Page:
Looking at Tough Issues as Citizens of the Kingdom of God

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I have a confession to make: I went to Bible college, I have a master’s degree, my husband’s in seminary and I read the books assigned for his classes…and I don’t have all the answers.

And you know what? There are topics in which the more I research and the deeper I dig into what the Bible says, the more questions I have and the more nebulous my stance becomes. Does this mean my theology is shaky? Absolutely not!

In the Christian faith, there are non-negotiables:

  • There is only One God.
  • Jesus is fully God and fully man.
  • It is only through Jesus and because of His death and resurrection we can be saved.

There are more non-negotiables, but I think you get the idea. If you call yourself a Christian—regardless of your particular flavor of Christianity—these are not gray issues. There are things all Christians can all agree on. And when it comes to non-negotiables, I’m confident that I’m prepared to give an answer for the the hope that I have (1 Peter 3:15).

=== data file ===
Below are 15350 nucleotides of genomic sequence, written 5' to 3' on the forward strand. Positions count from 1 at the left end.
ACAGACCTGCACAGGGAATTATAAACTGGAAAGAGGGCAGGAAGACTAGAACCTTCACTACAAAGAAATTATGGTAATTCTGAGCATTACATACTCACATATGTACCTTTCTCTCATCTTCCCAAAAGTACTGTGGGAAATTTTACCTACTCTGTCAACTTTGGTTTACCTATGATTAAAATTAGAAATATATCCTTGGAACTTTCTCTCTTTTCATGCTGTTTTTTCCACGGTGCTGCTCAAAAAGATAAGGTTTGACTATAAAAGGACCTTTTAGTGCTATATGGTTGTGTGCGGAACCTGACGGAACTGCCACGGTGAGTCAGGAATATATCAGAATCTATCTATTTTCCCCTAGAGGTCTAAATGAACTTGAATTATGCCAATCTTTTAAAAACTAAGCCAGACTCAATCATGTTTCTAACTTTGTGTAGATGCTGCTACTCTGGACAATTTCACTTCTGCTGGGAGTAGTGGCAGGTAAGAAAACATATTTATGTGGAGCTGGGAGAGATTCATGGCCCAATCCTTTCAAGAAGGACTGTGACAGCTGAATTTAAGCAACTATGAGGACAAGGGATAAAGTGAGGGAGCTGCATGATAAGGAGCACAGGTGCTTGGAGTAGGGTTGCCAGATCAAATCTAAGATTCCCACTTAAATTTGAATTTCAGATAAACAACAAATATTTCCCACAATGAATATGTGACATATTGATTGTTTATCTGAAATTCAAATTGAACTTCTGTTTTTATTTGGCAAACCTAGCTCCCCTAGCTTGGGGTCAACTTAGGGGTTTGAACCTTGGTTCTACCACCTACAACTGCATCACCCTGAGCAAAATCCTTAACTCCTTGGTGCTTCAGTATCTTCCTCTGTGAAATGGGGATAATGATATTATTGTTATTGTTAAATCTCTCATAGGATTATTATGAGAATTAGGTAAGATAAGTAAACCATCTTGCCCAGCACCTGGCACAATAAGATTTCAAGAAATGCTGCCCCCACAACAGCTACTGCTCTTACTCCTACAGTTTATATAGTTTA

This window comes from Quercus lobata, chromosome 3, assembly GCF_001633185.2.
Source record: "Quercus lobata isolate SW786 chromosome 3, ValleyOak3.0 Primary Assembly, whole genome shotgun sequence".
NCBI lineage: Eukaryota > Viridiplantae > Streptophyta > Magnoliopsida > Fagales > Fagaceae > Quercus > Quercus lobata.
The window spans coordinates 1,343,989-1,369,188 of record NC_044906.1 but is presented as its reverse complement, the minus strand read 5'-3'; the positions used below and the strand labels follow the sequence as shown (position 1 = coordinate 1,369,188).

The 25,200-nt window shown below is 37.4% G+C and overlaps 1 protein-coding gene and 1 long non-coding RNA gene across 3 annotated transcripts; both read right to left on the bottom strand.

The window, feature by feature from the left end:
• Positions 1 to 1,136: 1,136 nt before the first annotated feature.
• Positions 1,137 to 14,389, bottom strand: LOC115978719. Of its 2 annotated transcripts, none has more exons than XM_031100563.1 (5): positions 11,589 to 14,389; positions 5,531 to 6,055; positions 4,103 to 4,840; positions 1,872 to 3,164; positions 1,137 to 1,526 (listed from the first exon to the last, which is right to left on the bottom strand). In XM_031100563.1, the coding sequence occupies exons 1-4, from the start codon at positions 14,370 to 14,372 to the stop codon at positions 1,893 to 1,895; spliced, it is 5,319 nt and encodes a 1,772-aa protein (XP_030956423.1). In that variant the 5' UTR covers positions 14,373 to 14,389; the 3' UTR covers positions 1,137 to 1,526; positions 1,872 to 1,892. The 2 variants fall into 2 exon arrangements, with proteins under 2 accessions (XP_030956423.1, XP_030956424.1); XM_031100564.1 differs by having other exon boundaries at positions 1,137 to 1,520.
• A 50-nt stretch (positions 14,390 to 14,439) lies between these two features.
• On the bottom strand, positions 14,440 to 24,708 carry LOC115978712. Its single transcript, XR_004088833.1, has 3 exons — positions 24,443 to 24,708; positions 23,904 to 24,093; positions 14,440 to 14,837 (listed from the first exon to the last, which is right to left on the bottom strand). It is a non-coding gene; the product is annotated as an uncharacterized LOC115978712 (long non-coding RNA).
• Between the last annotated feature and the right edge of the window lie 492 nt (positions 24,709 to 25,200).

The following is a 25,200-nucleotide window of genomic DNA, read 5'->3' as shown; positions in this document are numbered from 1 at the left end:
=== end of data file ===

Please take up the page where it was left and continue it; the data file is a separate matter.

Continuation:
But there are other topics that are a bit more, um, controversial. I’m not taking a relativistic stance and saying there’s no right and wrong, but some things aren’t as simple as we’d like them to be. I won’t name any of them here because my goal at this moment isn’t to debate any issues; it’s to challenge how we deal with them. We need to rethink how we wrestle with tough issues in our minds and hearts before we ever discuss them in conversation, and especially before we type our thoughts on social media.

Many people base their opinions on the ideologies of political parties, denominational affiliations, or any other sort of shared-commonality group. I’m not trying to disparage any of these, but it’s so easy to turn our brains on auto-pilot and start believing things just because someone in our circle said that’s how we should believe. This is intellectual laziness. We need to diligently test and evaluate everything we hear (1 These 5:21).